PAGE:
Do you have the right strategies in place for a cyber-attack?

December 1st, 2021
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By Anthony Pillay

Cyber theft, especially ransomware, has hit businesses and the legal profession has become a key target for cyber-criminals. Critical services to the public, such as healthcare and social services have been targeted, and recently the Department of Justice has seen the adage ‘not if but when’.

Large corporations who have invested millions in cybersecurity have all fallen victim to this scourge.

Business executives have learned that cybersecurity should be treated as a risk and evaluated by cost and benefit analysis.

Dependent on your business and the potential impact and the cost of recovery, this risk may be classified as a strategic risk.

Discussions on cyber risks are not confined to information and communications technology. They must include risk management discussions at the executive level, namely –

  • understanding the nature of the risk;
  • the potential scale of the risk on the practice;
  • vulnerable systems;
  • digital infrastructure; and
  • business processes etcetera and develop a plan to mitigate the impact of cyber breaches.

Unlike other risks, there must be an audit of the users, devices, critical systems, business recovery plans on post-breach communication strategy.

This information must be used to build resilience in the systems and educate users continuously. Thus, it requires a directed and focused approach.

Based on the National Association of Corporate Directors and the Internet Security Alliance guidelines on ‘Cyber-risk Oversight 2020: Key Principles and Practical Guidance for Corporate Boards’, risk oversight must include the following:

  • ‘Directors should understand the legal implications of cyber risks as they relate to their company’s specific circumstances’.
  • ‘Boards should have adequate access to cybersecurity expertise, and discussions about cyber-risk management should be given regular and adequate time on board meeting agendas’ for risk management, including cyber risks.
  • Directors should set the parameters on the level of acceptable risks (appetite) for strategic risks.
  • Directors should ensure that management establishes an enterprise-wide risk framework, including cyber risk with skilled risk staff and an adequate budget.
  • The Board in discussions with management ‘should include identification and quantification of financial exposure to [strategic] risks and which risks to accept, mitigate, or transfer, such as through insurance, as well as specific plans associated with each’ tactic chosen.

The Board must keep a balance between protecting the organisation’s security and mitigating losses, while ensuring profitability and growth in a competitive environment.

The Law Society of South Africa previously published the following key strategies for cyber risks:

  • Reasonable assurance is not sufficient, dynamic methods of managing risk are needed to survive in the fierce world of cyber-attacks, including automated controls.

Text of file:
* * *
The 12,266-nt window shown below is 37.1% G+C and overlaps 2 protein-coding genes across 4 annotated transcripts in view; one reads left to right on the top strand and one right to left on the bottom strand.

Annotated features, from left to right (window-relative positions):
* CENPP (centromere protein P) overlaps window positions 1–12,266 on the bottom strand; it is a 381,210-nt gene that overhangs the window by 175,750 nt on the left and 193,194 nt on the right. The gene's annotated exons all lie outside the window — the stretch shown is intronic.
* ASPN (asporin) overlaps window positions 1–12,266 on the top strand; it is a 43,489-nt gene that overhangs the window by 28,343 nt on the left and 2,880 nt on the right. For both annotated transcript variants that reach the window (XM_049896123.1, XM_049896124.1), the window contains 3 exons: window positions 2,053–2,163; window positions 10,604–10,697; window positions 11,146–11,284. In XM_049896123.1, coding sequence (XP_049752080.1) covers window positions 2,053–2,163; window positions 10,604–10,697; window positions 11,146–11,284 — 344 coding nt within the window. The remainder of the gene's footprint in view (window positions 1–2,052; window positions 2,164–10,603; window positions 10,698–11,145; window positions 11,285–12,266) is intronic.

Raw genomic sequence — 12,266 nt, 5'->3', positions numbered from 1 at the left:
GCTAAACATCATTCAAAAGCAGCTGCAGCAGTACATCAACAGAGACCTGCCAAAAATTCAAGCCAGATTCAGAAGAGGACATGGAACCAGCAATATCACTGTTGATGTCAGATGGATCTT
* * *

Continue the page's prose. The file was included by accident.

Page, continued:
• Zero trust – staff, should only have access to systems/processes that are essential for their functions.
  • Apply design thinking (the vanguard of cybersecurity) –

–        ‘first, fully understand the problem;
–        second, explore a wide range of possible solutions;
–        third, iterate extensively through prototyping and testing; and
–        finally, implement through customary deployment mechanisms’ (Rebecca Linke ‘Design thinking, explained’ (https://mitsloan.mit.edu, accessed 23-11-2021)). 

  • Organisational mass and inertia resist change – management must be the catalyst.
  • Cyber risks should be addressed in an integrated approach across all risks to achieving business objectives.
  • Strategic decisions regarding technology should be integrated with broader business strategy and methods of managing risk in the strategy development process.
  • Staff awareness and training should be continuous as the greatest threat is individuals’ attitudes and behaviours strongly influence intrusions into IT systems.
  • Enforce mandatory regular password changing (at the very least every two weeks), multiple character strings with minimum safety at least 12 characters strong (insurers insist on 14).
  • Ensure all software updates are regularly installed, have regular backups with offline storage, run malware software before reinstating back-ups.
  • Specific guidelines for ransomware published previously:
  • Recognise the high likelihood that not only will firms be attacked but their defences will be breached.
  • Complete (and maintain over time) a business impact analysis to understand how a breach might affect firms. This is an exercise that must have the active and committed participation of both the technical and practice managers and staff experts.
  • Assess how significant a breach could be (there is a range of possible magnitudes, each with its own likelihood) in their specific circumstances.
  • Prepare for the event.
  • Harden both defences and response – within reason – and test them regularly. The articles have some great recommendations.
  • Invest according to the risk to the firm, based on the business impact analysis, rather on another’s survey, the news headlines, or on a consultant’s advice.
  • Review and audit (using the firm’s own staff and management) periodically with the frequency based on the level of risk, continuously updated.

The Law Society of South Africa’s Cybersecurity Helpdesk is headed by Anthony Pillay. Mr Pillay is currently the Acting Executive Director of the Law Society of South Africa.

This article was first published in De Rebus in 2021 (Dec) DR 41.

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